A 1atm habitat you intend to decompress in, however, must be a cylindrical or spherical pressure vessel of considerably greater hull thickness depending on depth. It also constrains how large windows can be.

I propose an alternative: Instead of the entire habitat being a decompression chamber, make 90% of it cheaper ambient pressure only living space, but integrate a single decompression module just large enough for the crew to sleep in with stacked bunks. This would be about one quarter of Aquarius' internal volume.

Ideally, the other side of this module is a docking collar for the submersible they will travel to the surface with so they can move from the decompressed 1atm environment of the chamber into the 1atm environment of the sub without having to re-acclimate to the ambient pressure environment of the habitat in order to get to the moon pool, as Aquarius aquanauts must do (it's not easy on the eardrums.)

Minimizing the portion of the habitat that you can decompress in greatly decreases overall cost, and opens up interesting new possibilities. Ambient pressure habitat space is way more fault tolerant, because it doesn't need to resist any pressure differential. You don't need a precisely machined steel cylinder. You just need welded sheet metal boxes with some reinforcement against buoyancy stress.

This means you could employ underwater welders to actually build expanded habitat space onto an existing mostly-ambient habitat, while underwater. As opposed to building the complete habitat on land, towing it out (or transporting via A-frame ship) and sinking it.

The traditional method of constructing modules on land and sinking them limits you to ISS style modular expansion, one pitifully small cylinder at a time. Instead, structures could be built on-site from loads of materials lowered from the surface, closer to how traditional buildings are constructed.

You'd still build them with ballast containers but could fill them on the bottom by shoveling in sand from the sea bed. Driving pilings into the seafloor and securing it to those is also a possibility with this method.

Once the addition is complete, you'd pump air in to displace the seawater, cut a doorway into it from inside the existing dry habitat space, then set about hosing it down with fresh water (to get rid of the salt) and drying it off with towels and sponges. The dehumidifiers would also help. An Italian diving club established a small model colony consisting of four cylindrical 2 person habitats in a similar fashion.

They did not construct them on the seabed, but did allow them to fill with seawater (without electronics or furniture inside) so they would sink easily. Then secured them to ballast containers, shoveled sand into those, then pumped the habitats full of air and cleaned the salt water out of the interiors. After this, the crew ferried down loads of materials in water tight sacks to slowly build out the liveable interior like a ship in a bottle.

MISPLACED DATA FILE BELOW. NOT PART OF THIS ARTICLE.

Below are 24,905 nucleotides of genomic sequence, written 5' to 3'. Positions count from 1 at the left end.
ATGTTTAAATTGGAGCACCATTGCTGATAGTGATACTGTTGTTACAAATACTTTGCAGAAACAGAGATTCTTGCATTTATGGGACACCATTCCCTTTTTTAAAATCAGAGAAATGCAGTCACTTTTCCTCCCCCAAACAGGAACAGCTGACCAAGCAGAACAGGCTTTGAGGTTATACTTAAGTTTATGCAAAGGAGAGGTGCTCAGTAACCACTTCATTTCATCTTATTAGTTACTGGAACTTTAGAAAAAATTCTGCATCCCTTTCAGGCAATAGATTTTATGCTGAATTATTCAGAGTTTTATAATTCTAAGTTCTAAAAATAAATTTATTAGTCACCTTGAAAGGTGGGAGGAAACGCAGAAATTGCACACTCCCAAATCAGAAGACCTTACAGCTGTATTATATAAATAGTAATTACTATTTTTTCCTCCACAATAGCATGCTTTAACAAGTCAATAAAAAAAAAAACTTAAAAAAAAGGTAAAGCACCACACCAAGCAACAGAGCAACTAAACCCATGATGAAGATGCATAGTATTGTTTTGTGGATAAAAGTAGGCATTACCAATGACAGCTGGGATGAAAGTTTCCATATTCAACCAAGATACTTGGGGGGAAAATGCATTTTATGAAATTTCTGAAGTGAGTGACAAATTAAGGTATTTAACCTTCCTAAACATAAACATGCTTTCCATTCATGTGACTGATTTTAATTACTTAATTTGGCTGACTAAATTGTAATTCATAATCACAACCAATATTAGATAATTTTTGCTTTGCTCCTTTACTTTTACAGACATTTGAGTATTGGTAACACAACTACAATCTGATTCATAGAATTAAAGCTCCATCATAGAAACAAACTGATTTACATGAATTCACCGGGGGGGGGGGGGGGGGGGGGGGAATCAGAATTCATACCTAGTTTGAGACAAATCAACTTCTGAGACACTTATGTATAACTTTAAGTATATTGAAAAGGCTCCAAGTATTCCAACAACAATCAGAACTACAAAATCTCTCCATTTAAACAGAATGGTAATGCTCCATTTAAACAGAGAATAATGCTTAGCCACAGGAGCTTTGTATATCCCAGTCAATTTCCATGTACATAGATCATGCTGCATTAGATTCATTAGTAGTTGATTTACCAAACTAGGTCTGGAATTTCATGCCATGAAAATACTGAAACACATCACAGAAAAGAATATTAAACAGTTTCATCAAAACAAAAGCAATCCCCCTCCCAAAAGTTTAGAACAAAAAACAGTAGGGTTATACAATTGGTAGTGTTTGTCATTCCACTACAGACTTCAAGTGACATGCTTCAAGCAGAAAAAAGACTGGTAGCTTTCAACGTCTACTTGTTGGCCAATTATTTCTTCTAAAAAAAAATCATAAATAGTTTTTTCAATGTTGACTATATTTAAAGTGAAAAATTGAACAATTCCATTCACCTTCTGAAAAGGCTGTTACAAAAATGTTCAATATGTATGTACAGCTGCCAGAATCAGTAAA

If we're ever to see truly large undersea habitats, they have to be ambient pressure because saturation diving is the only thing you actually need to put humans underwater for that can generate a profit or be of scientific use (facilitating sea farming or coral research for example).

But by minimizing the amount of the habitat built to the spec needed for decompression, making most of it the lower spec ambient only (like Aquarius' wet porch, a simple sheet metal cube) and employing the other methods listed so far, the price can be brought down to where permanent sea floor settlements in support of science or mariculture become economically attractive.

Friday, October 23, 2015

Remaining hurdles for Hambase Delta (aka Mega Hab) construction

I've been asked this frequently and cannot seem to reply to comments (don't know why, I hit submit, page refreshes and there's nothing) so I'll answer it here.

The main thing left to do is inquire about the cost of cutting sheet lexan to the exact size needed for the window I plan to build into the enclosure lid. If Home Depot does this, awesome, it'll be done soon enough. If not, I know of several custom plastics websites that'll do it.

I have a lot on my plate right now but should get around to it before Christmas.

Tuesday, October 6, 2015

Hamcam now back online

Get it while it's hot. My ISP has been janky as hell recently, no telling how long it'll stay up. I'll keep trying to increase reliability. 

Tuesday, September 29, 2015

Hambro vacation

Currently cleaning out and restocking the habitat, getting ready for another one month submersion. So the stream will be down for the next few days while Cousteau chills in his land base. :3

Tuesday, September 15, 2015

Switching ISPs

In case anybody wondered why the stream is down.

EDIT: Stream's back up

EDIT: Ongoing troubles. It may or may not be up when you look. Trying to sort it out

Monday, September 7, 2015

HamCam is back!

Found an old laptop I can't use for anything but basic stuff, so I set it up with a webcam to stream the aquarium. This time it should be permanent, as I don't need the laptop for anything else. URL: www.ustream.tv/channel/madsci9001